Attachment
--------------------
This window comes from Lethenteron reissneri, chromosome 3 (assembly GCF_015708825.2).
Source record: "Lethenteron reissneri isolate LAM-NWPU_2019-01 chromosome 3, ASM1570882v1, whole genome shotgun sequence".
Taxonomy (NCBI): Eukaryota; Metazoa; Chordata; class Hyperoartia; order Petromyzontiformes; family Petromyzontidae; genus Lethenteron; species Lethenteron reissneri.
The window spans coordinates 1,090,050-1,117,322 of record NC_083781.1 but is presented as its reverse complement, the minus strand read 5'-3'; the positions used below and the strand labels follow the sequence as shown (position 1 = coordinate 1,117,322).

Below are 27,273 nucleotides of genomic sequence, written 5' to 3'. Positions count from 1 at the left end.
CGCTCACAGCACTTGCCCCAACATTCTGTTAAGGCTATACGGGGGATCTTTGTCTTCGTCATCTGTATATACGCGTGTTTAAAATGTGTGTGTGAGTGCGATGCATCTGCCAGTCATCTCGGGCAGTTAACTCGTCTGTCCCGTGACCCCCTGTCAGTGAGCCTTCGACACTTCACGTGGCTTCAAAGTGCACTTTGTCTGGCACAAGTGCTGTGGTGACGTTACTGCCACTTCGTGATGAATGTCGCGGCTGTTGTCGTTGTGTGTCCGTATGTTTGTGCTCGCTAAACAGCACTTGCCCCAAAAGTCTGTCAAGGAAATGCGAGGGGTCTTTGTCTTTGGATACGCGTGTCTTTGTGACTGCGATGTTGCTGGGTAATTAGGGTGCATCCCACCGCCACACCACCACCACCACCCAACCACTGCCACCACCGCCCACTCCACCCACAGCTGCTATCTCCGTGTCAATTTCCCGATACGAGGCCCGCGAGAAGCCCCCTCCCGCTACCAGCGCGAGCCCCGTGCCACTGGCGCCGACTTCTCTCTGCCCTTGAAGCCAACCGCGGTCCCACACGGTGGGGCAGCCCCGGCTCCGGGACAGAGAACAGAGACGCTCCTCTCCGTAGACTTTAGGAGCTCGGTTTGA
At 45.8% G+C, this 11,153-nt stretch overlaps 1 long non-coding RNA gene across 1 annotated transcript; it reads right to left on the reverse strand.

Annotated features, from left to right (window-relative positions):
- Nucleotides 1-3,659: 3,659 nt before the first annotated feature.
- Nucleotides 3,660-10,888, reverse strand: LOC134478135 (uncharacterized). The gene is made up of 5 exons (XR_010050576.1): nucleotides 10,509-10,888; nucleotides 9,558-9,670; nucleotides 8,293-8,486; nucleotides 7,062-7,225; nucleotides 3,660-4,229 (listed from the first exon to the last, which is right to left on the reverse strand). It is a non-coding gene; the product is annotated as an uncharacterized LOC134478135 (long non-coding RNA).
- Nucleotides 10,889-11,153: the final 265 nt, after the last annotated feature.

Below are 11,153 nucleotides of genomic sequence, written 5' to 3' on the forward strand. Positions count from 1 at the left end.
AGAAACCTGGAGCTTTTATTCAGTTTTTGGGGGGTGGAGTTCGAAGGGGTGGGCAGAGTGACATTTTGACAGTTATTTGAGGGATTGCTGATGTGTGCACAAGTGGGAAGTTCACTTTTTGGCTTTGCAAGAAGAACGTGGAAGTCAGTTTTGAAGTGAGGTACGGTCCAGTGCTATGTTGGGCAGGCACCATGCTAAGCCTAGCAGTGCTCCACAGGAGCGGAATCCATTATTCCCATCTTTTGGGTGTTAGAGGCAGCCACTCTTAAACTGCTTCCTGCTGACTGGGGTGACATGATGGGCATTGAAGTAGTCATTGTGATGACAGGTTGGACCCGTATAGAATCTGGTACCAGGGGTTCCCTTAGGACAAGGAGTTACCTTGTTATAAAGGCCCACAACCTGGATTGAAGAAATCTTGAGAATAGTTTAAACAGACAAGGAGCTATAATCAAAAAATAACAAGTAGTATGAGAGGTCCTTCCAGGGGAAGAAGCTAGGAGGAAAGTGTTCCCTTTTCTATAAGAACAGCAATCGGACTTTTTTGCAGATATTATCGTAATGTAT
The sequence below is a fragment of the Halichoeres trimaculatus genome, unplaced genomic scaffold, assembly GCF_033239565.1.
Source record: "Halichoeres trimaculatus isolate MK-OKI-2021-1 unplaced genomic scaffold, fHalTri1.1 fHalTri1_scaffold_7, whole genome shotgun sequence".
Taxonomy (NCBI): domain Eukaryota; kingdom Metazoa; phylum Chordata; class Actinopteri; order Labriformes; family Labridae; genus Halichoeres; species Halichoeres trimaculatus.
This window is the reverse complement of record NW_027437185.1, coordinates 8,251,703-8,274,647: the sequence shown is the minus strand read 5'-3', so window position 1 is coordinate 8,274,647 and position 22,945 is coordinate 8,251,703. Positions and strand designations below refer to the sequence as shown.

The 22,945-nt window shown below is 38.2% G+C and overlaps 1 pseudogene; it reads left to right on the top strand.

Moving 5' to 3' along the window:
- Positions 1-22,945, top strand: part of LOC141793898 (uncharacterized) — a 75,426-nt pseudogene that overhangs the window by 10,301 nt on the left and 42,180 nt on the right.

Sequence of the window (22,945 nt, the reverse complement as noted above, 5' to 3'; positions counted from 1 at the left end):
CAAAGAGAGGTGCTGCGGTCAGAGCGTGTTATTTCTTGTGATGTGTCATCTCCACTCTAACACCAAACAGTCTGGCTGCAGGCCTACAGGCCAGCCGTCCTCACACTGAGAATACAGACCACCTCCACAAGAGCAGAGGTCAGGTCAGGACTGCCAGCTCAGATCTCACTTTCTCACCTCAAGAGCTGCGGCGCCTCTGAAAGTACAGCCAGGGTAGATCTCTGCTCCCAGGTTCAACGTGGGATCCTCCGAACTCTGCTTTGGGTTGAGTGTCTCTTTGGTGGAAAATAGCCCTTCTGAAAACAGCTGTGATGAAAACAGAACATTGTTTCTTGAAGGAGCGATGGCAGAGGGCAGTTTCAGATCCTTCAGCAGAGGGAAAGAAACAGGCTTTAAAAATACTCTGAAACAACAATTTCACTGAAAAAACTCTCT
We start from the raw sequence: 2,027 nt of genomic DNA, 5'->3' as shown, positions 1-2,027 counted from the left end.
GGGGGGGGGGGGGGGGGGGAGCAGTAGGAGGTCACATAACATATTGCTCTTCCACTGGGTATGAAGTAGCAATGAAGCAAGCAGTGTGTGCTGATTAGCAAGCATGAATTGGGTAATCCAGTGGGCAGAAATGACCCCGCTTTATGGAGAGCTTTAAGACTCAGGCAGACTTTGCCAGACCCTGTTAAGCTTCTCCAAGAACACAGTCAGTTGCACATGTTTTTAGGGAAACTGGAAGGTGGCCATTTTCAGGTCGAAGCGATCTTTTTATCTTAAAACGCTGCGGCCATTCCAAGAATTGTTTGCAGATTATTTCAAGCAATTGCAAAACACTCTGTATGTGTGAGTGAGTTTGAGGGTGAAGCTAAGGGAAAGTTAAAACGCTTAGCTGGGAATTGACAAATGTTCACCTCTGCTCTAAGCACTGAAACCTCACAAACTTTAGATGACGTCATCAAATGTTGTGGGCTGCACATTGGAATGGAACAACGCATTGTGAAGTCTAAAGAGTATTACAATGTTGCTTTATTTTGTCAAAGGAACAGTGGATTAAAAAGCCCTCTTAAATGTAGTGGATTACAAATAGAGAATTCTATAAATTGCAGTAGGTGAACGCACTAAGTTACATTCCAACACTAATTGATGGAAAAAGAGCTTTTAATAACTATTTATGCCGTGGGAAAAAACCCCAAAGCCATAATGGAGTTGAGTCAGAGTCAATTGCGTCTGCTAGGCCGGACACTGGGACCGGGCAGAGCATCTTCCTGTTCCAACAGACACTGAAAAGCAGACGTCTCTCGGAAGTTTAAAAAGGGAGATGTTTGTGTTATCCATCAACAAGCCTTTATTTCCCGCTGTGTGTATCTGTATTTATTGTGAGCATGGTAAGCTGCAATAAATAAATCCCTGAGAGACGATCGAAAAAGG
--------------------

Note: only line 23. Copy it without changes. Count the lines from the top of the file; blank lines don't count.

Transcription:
We start from the raw sequence: 2,027 nt of genomic DNA, 5'->3' as shown, positions 1-2,027 counted from the left end.